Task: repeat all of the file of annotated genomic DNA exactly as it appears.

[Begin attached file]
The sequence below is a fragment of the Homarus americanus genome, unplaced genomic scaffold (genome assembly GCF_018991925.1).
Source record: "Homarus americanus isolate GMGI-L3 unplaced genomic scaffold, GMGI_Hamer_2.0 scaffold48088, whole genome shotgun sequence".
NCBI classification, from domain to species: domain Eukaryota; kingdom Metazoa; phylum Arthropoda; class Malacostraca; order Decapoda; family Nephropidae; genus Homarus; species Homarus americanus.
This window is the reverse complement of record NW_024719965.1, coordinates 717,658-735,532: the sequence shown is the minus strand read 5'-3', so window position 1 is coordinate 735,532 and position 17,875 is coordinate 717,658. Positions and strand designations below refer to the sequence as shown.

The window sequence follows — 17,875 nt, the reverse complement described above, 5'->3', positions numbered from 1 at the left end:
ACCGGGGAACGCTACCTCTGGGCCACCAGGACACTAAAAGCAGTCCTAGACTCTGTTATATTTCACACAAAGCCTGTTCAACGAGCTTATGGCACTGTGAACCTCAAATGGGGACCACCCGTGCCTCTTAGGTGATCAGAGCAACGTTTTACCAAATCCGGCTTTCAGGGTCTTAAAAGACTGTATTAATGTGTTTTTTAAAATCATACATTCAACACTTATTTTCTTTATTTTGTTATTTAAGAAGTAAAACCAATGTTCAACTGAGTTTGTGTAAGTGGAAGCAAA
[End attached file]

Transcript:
The sequence below is a fragment of the Homarus americanus genome, unplaced genomic scaffold (genome assembly GCF_018991925.1).
Source record: "Homarus americanus isolate GMGI-L3 unplaced genomic scaffold, GMGI_Hamer_2.0 scaffold48088, whole genome shotgun sequence".
NCBI classification, from domain to species: domain Eukaryota; kingdom Metazoa; phylum Arthropoda; class Malacostraca; order Decapoda; family Nephropidae; genus Homarus; species Homarus americanus.
This window is the reverse complement of record NW_024719965.1, coordinates 717,658-735,532: the sequence shown is the minus strand read 5'-3', so window position 1 is coordinate 735,532 and position 17,875 is coordinate 717,658. Positions and strand designations below refer to the sequence as shown.

The window sequence follows — 17,875 nt, the reverse complement described above, 5'->3', positions numbered from 1 at the left end:
ACCGGGGAACGCTACCTCTGGGCCACCAGGACACTAAAAGCAGTCCTAGACTCTGTTATATTTCACACAAAGCCTGTTCAACGAGCTTATGGCACTGTGAACCTCAAATGGGGACCACCCGTGCCTCTTAGGTGATCAGAGCAACGTTTTACCAAATCCGGCTTTCAGGGTCTTAAAAGACTGTATTAATGTGTTTTTTAAAATCATACATTCAACACTTATTTTCTTTATTTTGTTATTTAAGAAGTAAAACCAATGTTCAACTGAGTTTGTGTAAGTGGAAGCAAA